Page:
The adaptation of the book into different kinds of video games is explored by Felix Schröter in chapter 4 »Sworn Swords and Noble Ladies: Female characters in Game of Thrones video games«. The author presents briefly how the book is adapted into an action role-playing game, a real-time strategy game and a Facebook game, and compares how in the adaptation process the representation of gender roles is modified into an arguably more appealing one for the gender of the intended target group of the game following market assumptions. Thus, the action role-playing game and the strategy game, two genres supposed to be more appealing to male players, present far more sexist gender roles, whereas the Facebook game (supposedly more appealing for female players) shows more progressive gender representations, allowing both female and male characters to carry out the same actions.

Rikke Schubart in chapter 5 »Woman with dragons: Daenerys, pride, and Postfeminist possibilities«, highlights the feeling of pride that the ascension to power of Daenerys Targaryen triggers. Schubart relates Daenerys to the figure of the universal hero of the Fantasy genre as described by Joseph Campbell, but with different trials. The set of trials that Daenerys must withstand come from the tradition of the fairy tale. Thus, Daenerys functions among the tensions created by the intersections of these genres and develops her own characteristics, giving rise to an all new female archetype.

Among the other various topics that are also addressed in the book, the ways in which »A Song of Ice and Fire« deviates from traditional High Fantasy tropes. For instance, chapter 6, »Power play and family ties: hybrid fantasy, network narrative, and female characters«, by Helle Kannik Haastrup, offers a thorough explanation of the elements that conform the genre of High Fantasy to then point out the differences between Martin’s work and that of other writers like Tolkien. The author then explores the different narratives that conform the storytelling of »Game of Thrones«, which mixes elements from the soap opera, horror and mystery, allowing the series to tell the stories of different characters at the same time, presenting them also as protagonists.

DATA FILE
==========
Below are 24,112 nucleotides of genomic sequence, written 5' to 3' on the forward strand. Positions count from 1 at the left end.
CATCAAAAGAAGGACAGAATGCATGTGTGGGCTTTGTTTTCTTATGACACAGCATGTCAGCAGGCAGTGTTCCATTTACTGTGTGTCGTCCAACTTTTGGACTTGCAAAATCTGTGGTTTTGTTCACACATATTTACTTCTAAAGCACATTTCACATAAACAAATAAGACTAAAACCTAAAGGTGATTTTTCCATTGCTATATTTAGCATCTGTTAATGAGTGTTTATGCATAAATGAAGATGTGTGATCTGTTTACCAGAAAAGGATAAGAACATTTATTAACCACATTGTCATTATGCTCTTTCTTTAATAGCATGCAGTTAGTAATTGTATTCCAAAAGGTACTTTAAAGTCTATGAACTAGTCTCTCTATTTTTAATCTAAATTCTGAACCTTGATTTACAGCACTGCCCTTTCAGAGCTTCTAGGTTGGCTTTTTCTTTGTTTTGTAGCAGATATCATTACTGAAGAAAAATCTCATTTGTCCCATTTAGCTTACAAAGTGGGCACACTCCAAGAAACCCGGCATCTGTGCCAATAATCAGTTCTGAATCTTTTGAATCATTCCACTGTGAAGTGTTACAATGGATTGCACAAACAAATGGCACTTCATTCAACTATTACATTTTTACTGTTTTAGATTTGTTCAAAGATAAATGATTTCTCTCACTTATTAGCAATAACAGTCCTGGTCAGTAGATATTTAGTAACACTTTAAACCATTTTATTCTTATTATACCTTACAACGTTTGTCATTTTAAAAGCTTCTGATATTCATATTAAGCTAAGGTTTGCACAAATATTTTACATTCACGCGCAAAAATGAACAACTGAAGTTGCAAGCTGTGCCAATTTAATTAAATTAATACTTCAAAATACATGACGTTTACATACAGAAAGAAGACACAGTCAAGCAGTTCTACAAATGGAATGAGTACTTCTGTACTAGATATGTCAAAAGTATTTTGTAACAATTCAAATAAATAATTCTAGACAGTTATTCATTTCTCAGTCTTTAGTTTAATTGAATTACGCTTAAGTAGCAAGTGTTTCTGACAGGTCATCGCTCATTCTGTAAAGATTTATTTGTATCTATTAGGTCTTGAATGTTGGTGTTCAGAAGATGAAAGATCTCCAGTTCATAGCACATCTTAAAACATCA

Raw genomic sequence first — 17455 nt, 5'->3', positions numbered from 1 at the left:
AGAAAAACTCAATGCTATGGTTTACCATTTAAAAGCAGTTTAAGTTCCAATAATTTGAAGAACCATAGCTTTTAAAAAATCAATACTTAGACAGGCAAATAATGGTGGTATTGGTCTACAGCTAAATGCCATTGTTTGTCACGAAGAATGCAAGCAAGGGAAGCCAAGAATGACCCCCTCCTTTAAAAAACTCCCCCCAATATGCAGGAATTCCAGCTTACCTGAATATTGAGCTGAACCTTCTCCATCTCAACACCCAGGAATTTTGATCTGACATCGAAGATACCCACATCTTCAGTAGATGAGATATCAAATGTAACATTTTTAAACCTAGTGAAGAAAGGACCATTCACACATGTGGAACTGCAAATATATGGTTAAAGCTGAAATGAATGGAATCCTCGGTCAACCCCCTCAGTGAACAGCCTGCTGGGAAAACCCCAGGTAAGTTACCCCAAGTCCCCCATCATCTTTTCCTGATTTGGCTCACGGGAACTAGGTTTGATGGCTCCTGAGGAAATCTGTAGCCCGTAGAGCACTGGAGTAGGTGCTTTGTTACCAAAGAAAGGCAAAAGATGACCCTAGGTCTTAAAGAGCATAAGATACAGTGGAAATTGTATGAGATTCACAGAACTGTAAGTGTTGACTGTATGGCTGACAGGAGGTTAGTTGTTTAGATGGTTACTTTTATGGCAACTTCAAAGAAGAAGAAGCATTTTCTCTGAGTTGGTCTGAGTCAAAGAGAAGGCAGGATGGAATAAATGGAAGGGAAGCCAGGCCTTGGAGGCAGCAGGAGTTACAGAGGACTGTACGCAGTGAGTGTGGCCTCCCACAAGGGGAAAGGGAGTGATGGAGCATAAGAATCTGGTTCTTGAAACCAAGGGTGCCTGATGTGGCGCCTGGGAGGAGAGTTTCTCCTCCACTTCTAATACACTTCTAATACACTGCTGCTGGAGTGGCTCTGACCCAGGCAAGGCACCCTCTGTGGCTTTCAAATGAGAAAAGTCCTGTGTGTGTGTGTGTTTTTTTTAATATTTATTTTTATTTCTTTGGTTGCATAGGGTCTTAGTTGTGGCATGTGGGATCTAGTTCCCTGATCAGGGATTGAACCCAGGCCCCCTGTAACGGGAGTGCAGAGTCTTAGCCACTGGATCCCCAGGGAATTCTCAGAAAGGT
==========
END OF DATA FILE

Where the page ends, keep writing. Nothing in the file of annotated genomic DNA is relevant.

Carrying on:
Marta Eidsvåg in chapter 7 »›Maiden, Mother, and Crone‹: Motherhood in the world of Ice and Fire«, explores how the different motherhoods of Catelyn Stark and Cercei Lannister are adapted to the screen, changing the three of them into loving mothers, willing to break all moral and ethical codes to protect their offspring. This is especially noticeable in the case of Cercei Lannister, who in the books shows clear despise towards any possible child conceived with Robert Baratheon (her husband), but not in the series. Catelyn Stark’s mothering style also suffers modifications in the screen, where she is more emotionally attached to their children and even asks Jon Snow (the bastard son of her husband) for forgiveness, because she has been cold to him. Thus, she is not able to take difficult choices necessary for the family, as she does in the books, losing strength.

Chapter 8 »Women warriors from chivalry to vengeance«, by Yvonne Tasker and Lindsay Steenberg, analyses Brienne of Tarth and Arya Stark, and explores how both characters represent at a first sight traditional archetypes of high fantasy but surprisingly evolve into more realistic portraits of how things would have worked in that time for two women who break gender norms.

Elizabeth Beaton in chapter 9, »Female Machiavellians in Westeros«, explores the positive elements of the representation of female characters focusing on the empowerment of the female characters through the Machiavellian moments allowed to them. The issues pertaining changes in adaptation are expanded by also analysing the reactions of fans to the modifications made to the story or character of the characters, or even the comments made by the very same G.R.R. Martin in an interview made by herself.